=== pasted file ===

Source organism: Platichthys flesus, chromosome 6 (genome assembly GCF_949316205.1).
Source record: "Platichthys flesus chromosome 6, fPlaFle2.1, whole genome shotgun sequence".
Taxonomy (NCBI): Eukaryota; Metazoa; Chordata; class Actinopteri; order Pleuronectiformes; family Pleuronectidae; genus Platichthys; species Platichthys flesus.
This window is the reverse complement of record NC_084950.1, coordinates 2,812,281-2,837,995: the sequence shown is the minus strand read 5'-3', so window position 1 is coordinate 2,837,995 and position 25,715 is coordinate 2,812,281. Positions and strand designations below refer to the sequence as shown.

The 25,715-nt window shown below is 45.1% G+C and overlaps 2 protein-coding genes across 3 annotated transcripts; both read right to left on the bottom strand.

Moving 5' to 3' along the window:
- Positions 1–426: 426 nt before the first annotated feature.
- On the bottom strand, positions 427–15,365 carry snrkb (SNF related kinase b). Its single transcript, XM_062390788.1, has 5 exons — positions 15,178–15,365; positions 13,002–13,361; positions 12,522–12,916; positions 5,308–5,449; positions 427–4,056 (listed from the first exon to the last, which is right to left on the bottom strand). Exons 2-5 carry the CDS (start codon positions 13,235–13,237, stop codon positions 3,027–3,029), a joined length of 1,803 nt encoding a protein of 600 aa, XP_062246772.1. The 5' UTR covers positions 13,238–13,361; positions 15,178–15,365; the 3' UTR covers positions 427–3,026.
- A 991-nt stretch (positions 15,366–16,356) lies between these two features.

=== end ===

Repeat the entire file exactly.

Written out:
Source organism: Platichthys flesus, chromosome 6 (genome assembly GCF_949316205.1).
Source record: "Platichthys flesus chromosome 6, fPlaFle2.1, whole genome shotgun sequence".
Taxonomy (NCBI): Eukaryota; Metazoa; Chordata; class Actinopteri; order Pleuronectiformes; family Pleuronectidae; genus Platichthys; species Platichthys flesus.
This window is the reverse complement of record NC_084950.1, coordinates 2,812,281-2,837,995: the sequence shown is the minus strand read 5'-3', so window position 1 is coordinate 2,837,995 and position 25,715 is coordinate 2,812,281. Positions and strand designations below refer to the sequence as shown.

The 25,715-nt window shown below is 45.1% G+C and overlaps 2 protein-coding genes across 3 annotated transcripts; both read right to left on the bottom strand.

Moving 5' to 3' along the window:
- Positions 1–426: 426 nt before the first annotated feature.
- On the bottom strand, positions 427–15,365 carry snrkb (SNF related kinase b). Its single transcript, XM_062390788.1, has 5 exons — positions 15,178–15,365; positions 13,002–13,361; positions 12,522–12,916; positions 5,308–5,449; positions 427–4,056 (listed from the first exon to the last, which is right to left on the bottom strand). Exons 2-5 carry the CDS (start codon positions 13,235–13,237, stop codon positions 3,027–3,029), a joined length of 1,803 nt encoding a protein of 600 aa, XP_062246772.1. The 5' UTR covers positions 13,238–13,361; positions 15,178–15,365; the 3' UTR covers positions 427–3,026.
- A 991-nt stretch (positions 15,366–16,356) lies between these two features.